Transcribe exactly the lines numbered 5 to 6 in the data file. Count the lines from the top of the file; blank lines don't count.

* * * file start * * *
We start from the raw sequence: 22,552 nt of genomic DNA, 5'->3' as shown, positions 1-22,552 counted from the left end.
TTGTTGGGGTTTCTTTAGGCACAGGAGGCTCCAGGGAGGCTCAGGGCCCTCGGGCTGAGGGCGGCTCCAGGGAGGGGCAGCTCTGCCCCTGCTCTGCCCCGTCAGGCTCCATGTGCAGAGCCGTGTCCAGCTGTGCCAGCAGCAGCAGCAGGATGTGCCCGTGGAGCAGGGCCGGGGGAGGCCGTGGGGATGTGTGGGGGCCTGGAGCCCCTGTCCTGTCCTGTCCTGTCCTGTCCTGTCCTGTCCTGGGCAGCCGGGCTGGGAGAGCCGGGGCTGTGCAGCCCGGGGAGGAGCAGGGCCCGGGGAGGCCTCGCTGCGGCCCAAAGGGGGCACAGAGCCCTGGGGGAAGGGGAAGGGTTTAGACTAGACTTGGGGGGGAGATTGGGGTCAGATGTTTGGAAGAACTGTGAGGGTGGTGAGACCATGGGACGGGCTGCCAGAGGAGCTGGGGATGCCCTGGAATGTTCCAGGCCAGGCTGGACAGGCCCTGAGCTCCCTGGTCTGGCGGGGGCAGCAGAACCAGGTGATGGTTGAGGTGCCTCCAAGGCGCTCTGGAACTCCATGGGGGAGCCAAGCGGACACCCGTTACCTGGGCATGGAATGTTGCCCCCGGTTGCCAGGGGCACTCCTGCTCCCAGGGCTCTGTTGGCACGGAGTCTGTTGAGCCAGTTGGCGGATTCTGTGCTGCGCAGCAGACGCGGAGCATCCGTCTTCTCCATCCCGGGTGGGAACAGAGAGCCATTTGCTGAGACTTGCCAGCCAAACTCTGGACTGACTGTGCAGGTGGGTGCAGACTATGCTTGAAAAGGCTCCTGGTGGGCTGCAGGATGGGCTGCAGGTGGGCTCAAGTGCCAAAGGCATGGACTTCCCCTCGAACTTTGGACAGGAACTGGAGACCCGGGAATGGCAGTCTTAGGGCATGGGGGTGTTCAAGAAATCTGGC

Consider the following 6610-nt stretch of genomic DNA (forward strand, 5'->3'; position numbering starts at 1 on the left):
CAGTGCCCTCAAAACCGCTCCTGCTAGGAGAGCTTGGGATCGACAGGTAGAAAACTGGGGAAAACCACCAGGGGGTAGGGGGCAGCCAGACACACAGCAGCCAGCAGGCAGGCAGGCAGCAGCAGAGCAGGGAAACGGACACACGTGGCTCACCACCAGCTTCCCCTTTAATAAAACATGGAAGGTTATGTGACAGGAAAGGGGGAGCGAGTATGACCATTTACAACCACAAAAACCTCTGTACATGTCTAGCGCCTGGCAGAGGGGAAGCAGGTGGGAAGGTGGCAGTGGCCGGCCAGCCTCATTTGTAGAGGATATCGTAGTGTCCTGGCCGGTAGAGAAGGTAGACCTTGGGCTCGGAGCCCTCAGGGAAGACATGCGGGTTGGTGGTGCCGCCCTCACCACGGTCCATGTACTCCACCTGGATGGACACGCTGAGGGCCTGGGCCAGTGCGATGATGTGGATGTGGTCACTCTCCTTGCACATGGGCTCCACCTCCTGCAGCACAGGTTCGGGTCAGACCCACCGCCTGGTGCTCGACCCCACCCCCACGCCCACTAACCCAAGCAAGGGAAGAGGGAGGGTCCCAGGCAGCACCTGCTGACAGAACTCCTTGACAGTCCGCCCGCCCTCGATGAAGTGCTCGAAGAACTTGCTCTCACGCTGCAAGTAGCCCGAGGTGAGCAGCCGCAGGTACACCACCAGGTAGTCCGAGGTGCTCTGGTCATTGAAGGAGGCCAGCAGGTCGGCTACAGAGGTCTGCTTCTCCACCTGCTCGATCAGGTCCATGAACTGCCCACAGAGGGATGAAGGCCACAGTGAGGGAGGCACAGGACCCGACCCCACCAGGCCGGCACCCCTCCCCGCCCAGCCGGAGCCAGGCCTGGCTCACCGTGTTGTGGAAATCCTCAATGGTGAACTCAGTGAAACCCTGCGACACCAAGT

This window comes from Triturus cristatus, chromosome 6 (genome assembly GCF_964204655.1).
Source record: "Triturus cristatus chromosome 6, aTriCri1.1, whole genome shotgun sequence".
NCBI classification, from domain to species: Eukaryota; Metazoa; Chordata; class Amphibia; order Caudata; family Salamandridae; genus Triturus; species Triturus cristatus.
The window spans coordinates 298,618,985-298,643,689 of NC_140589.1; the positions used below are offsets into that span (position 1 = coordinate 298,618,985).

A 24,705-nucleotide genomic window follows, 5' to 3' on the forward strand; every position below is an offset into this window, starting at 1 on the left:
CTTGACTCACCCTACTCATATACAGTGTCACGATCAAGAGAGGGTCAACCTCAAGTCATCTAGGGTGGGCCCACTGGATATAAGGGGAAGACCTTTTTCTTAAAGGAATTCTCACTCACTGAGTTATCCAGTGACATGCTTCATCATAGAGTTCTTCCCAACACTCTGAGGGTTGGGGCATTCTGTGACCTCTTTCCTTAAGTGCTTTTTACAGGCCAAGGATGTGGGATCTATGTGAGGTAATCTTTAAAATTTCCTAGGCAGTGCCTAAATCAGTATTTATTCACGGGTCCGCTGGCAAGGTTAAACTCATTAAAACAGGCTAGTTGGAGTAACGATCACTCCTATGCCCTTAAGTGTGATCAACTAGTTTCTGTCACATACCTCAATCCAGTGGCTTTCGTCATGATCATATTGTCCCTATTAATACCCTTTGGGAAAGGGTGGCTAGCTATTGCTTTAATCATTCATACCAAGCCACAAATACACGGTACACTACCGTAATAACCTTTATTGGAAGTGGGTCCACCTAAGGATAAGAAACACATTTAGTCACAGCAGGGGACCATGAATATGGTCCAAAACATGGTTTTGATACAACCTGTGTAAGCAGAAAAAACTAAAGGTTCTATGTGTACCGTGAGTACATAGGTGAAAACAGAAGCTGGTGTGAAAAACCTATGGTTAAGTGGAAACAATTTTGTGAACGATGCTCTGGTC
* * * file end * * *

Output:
This window comes from Triturus cristatus, chromosome 6 (genome assembly GCF_964204655.1).
Source record: "Triturus cristatus chromosome 6, aTriCri1.1, whole genome shotgun sequence".